reverting to a clean VM from ESX console

Is there a way to remote into the esx console via ssh and revert/start a VM. trying to do this via a script.

Thanks
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progjmAsked:
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Andrew Hancock (VMware vExpert / EE MVE^2)Connect With a Mentor VMware and Virtualization ConsultantCommented:
There are PowerCLI commandlets for starting, stopping, restarting and suspending virtual machines – Start-VM, Stop-VM, Suspend-VM, Stop-VM. The follow examples show how to use some of them:

# filtering machines by name and start those that are not started
Get-VM <name-filter> | where { $_.PowerState –eq "PoweredOff" } | Start-VM

# stopping virtual machine, defining that we do not want to confirm
# each stop operation
Get-VM <name-filter> | Stop-VM –confirm:$false

I would recommend using the following, also VMware recommends the use of PowerCLI, which is PowerShell interface with vSphere-specific additions.

http://communities.vmware.com/community/vmtn/server/vsphere/automationtools/powercli

One of the simplest PowerCLI examples, and something which is actually extremely useful on its own, is the Get-VM cmdlet. Which lists VMs.

PowerCLI can be a bit overwhelming to use,  But it can be enhanced with a nice toolset and a library of preconfigured scripts to jump-start your mass changes, which is possible with PowerGUI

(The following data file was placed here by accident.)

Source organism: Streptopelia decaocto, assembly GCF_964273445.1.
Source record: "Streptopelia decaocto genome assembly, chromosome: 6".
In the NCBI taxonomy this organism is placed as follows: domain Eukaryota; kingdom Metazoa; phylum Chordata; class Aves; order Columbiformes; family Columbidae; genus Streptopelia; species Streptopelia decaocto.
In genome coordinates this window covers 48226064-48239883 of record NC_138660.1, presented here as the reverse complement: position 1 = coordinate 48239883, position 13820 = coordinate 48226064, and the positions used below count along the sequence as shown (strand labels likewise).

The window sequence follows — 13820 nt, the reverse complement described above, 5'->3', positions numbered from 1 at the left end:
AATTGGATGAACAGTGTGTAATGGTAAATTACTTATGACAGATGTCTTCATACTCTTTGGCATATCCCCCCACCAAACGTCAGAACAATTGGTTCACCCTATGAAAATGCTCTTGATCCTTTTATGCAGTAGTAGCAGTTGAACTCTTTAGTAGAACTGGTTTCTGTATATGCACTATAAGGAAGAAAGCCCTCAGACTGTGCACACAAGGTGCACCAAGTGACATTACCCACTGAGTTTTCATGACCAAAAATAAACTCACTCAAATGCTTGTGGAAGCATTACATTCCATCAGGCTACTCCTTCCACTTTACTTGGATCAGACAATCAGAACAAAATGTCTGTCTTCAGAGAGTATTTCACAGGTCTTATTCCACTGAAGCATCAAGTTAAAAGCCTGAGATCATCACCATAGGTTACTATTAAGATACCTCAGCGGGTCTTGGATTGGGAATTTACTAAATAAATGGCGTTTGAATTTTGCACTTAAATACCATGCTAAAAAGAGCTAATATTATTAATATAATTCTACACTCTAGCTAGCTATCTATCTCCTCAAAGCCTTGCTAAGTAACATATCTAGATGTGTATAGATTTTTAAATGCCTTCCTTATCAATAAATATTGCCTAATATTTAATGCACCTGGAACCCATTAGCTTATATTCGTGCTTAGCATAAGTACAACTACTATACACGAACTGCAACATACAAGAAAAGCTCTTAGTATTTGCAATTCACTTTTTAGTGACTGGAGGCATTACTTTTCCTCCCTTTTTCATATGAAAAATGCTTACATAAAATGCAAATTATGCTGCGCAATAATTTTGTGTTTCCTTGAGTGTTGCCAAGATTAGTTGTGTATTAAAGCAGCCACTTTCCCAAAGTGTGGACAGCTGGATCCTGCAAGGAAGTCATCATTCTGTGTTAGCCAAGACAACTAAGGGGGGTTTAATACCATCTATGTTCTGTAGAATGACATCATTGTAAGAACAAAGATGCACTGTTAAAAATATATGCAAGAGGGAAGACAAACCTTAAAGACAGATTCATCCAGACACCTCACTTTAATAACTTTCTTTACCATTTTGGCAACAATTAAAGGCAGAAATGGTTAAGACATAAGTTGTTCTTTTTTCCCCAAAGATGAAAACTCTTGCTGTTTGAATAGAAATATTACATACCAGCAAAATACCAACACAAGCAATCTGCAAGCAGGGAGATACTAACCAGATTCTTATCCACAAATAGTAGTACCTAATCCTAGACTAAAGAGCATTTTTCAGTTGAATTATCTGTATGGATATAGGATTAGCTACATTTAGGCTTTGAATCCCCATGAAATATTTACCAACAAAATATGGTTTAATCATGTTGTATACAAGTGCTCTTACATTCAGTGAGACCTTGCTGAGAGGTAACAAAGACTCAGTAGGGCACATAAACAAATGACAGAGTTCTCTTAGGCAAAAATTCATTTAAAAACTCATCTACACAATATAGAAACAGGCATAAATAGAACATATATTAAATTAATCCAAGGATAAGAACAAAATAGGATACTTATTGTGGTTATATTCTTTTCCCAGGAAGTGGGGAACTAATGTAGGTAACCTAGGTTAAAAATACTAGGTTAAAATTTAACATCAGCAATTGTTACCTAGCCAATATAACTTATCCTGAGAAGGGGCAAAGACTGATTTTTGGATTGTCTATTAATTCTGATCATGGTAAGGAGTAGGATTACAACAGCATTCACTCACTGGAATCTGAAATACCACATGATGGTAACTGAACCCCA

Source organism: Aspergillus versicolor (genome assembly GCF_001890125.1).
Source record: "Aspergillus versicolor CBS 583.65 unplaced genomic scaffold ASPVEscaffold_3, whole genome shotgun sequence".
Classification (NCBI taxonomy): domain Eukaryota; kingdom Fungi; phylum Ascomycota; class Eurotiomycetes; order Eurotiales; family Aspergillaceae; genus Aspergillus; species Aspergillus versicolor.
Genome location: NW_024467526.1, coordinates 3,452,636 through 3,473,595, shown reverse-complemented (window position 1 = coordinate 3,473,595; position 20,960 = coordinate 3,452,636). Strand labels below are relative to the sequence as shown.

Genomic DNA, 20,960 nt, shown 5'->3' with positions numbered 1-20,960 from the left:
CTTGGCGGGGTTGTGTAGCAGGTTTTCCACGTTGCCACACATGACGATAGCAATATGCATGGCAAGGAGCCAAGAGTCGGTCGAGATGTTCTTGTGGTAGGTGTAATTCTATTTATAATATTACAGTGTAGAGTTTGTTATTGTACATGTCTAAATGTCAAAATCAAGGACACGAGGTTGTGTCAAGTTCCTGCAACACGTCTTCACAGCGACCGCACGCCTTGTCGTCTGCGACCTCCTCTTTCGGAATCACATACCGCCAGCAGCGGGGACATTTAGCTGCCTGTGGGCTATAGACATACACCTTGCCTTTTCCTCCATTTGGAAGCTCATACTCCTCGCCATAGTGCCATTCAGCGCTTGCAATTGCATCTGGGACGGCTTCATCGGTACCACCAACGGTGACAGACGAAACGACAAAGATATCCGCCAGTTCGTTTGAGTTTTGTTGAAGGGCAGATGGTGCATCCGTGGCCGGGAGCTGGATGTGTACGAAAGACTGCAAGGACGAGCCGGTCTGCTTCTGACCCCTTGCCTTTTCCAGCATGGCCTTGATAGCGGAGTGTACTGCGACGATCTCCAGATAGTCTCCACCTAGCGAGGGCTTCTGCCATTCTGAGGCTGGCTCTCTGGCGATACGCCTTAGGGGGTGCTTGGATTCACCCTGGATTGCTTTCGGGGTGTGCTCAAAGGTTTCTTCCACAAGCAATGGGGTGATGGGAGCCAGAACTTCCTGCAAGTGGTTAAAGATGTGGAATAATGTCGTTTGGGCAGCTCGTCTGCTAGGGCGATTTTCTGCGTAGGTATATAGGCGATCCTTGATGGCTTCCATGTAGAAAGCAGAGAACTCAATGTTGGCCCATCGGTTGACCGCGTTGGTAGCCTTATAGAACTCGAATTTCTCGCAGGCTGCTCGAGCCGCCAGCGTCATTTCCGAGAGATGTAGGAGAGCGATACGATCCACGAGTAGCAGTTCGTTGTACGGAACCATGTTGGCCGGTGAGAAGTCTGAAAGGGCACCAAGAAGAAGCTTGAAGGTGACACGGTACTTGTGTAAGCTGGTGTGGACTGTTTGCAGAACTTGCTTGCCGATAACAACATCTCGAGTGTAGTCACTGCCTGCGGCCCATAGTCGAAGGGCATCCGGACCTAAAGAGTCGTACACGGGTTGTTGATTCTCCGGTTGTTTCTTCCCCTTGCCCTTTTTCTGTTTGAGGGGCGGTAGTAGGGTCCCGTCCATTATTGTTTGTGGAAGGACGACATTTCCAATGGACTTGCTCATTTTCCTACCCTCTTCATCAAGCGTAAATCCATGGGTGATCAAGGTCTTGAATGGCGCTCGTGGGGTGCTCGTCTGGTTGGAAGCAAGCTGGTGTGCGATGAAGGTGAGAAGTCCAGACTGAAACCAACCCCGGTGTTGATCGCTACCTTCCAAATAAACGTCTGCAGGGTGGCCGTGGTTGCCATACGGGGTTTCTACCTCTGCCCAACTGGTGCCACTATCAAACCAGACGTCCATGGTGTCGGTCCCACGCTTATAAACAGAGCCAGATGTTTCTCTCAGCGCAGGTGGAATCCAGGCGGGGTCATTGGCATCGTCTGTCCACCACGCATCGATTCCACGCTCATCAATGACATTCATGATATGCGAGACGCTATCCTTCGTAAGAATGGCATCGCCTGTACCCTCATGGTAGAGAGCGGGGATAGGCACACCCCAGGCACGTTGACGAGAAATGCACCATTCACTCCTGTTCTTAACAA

http://powergui.org/index.jspa

and

VMware Community Pack

http://www.virtu-al.net/featured-scripts/vmware-powerpack/

It's also worth looking at The free VMware Guest Console

http://labs.vmware.com/flings/vgc

The free VMware Guest Console, an experimental application created by VMware Labs, is a great tool for managing vSphere VM processes and files. You can view, sort and kill processes across all VMs, and you can also run a script on all Windows or Linux VMs.

If you do want a script, LucD (1 of *the* premier PowerCLI gurus; literally co-wrote the book on PowerCLI :) ) provides a script in the following link:

http://communities.vmware.com/thread/271097?tstart=780
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Brian HarringtonIT ManagerCommented:
Do you have vcenter?  If you have vcenter you can do it through the powershell kit.
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progjmAuthor Commented:
One of the servers yes, but not the other
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Brian HarringtonIT ManagerCommented:
what do you mean, on one but not the other, are we talking about two different locations, or are you using the free version?
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progjmAuthor Commented:
@bharrington83 yes they are two seperate boxes (one connected to VCenter and one not), located on different networks. Neither are free versions

thanks hanccocka, let me check if these will work
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Brian HarringtonConnect With a Mentor IT ManagerCommented:
You can use the PowerCLI direct to an esxi server, it's just advantageous to use vcenter. As far as reverting goes, you'll need to have a snapshot running all the time,  then to revert, just revert the snapshot.
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progjmAuthor Commented:
thank you both, worked like a charm
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